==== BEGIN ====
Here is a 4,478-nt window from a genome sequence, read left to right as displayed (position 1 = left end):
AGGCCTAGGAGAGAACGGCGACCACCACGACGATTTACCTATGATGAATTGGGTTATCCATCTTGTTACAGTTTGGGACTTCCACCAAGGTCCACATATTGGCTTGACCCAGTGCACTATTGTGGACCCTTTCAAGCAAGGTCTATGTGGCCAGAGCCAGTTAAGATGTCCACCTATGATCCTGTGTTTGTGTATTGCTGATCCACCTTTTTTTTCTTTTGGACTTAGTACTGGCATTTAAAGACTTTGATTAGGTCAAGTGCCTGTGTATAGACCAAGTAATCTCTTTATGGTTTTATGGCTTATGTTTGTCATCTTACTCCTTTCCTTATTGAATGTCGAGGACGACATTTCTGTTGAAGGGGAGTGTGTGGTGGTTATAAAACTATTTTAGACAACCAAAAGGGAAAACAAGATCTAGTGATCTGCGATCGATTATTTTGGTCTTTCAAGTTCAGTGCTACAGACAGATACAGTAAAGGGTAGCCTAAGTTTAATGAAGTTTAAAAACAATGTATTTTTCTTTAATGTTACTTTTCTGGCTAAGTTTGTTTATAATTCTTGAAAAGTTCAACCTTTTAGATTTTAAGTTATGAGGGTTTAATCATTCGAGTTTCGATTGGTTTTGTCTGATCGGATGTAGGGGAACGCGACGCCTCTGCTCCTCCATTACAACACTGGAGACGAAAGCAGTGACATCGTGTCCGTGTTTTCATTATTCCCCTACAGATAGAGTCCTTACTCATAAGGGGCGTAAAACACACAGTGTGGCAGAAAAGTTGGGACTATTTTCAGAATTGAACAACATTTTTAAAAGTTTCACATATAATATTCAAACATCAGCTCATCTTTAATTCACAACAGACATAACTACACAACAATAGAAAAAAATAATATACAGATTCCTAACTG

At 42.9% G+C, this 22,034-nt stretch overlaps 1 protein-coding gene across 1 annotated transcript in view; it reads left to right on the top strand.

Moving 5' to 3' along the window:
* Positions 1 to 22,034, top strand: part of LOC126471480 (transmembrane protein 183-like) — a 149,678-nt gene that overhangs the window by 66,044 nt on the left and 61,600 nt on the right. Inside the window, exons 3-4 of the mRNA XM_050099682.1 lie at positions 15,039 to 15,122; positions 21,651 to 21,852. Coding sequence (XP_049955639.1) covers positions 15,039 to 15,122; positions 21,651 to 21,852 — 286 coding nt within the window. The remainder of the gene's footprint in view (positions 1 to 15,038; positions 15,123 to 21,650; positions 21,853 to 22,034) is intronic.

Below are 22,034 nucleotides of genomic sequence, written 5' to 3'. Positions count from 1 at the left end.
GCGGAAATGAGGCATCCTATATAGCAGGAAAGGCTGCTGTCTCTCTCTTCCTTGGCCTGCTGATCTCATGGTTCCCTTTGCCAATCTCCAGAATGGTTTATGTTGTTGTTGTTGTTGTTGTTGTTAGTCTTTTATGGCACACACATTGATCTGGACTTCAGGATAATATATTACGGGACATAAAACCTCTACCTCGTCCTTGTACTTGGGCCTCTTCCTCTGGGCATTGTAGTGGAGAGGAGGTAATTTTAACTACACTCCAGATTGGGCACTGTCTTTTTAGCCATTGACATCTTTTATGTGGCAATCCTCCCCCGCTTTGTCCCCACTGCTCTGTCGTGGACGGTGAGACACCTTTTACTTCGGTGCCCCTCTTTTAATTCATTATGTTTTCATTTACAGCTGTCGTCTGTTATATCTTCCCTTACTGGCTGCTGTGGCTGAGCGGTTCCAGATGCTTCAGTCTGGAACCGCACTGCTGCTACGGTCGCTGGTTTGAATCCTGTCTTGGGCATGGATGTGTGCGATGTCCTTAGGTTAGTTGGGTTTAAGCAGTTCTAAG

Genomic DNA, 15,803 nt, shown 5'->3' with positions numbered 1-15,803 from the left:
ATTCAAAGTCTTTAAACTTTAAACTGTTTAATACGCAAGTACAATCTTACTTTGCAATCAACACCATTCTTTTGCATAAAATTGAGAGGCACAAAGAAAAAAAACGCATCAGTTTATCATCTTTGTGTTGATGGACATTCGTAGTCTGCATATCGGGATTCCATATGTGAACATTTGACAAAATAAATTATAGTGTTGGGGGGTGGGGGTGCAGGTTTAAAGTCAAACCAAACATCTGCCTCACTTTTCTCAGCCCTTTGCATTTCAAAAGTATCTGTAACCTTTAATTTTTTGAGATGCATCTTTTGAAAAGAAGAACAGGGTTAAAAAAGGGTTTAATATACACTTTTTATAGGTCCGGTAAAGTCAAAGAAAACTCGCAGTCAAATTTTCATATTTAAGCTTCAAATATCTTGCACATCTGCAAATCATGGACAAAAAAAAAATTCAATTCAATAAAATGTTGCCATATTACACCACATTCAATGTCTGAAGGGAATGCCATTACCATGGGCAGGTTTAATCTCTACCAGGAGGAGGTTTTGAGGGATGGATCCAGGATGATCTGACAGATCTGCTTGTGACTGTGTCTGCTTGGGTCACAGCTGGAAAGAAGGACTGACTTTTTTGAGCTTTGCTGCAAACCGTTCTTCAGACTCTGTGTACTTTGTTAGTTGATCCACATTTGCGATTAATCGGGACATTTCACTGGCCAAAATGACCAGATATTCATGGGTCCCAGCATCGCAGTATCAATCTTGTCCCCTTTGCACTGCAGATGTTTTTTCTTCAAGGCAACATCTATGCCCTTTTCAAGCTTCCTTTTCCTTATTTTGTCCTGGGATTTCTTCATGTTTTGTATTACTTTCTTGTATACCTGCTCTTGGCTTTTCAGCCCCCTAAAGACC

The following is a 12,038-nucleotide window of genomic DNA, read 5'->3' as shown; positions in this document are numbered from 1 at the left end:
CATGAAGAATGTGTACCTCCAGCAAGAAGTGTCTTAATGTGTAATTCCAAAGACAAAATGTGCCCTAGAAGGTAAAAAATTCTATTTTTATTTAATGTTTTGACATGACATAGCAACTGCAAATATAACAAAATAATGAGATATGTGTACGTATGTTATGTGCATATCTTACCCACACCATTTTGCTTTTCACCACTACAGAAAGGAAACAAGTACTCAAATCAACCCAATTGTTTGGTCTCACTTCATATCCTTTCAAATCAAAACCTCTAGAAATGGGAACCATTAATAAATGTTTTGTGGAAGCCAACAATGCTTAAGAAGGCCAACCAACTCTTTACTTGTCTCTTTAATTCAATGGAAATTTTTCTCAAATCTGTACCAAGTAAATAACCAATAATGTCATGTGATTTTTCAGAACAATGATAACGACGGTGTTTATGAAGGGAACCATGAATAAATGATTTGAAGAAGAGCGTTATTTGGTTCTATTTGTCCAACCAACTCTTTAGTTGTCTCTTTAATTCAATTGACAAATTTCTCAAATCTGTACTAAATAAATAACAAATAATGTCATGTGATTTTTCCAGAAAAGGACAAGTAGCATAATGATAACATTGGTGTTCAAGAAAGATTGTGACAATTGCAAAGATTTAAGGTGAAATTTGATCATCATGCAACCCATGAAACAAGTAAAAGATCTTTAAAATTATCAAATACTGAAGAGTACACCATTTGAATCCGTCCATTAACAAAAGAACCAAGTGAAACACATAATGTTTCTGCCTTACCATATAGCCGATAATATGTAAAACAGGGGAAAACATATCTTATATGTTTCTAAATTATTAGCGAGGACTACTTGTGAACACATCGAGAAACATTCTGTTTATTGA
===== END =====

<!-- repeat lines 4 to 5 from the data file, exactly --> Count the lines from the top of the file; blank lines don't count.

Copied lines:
Moving 5' to 3' along the window:
* Positions 1 to 22,034, top strand: part of LOC126471480 (transmembrane protein 183-like) — a 149,678-nt gene that overhangs the window by 66,044 nt on the left and 61,600 nt on the right. Inside the window, exons 3-4 of the mRNA XM_050099682.1 lie at positions 15,039 to 15,122; positions 21,651 to 21,852. Coding sequence (XP_049955639.1) covers positions 15,039 to 15,122; positions 21,651 to 21,852 — 286 coding nt within the window. The remainder of the gene's footprint in view (positions 1 to 15,038; positions 15,123 to 21,650; positions 21,853 to 22,034) is intronic.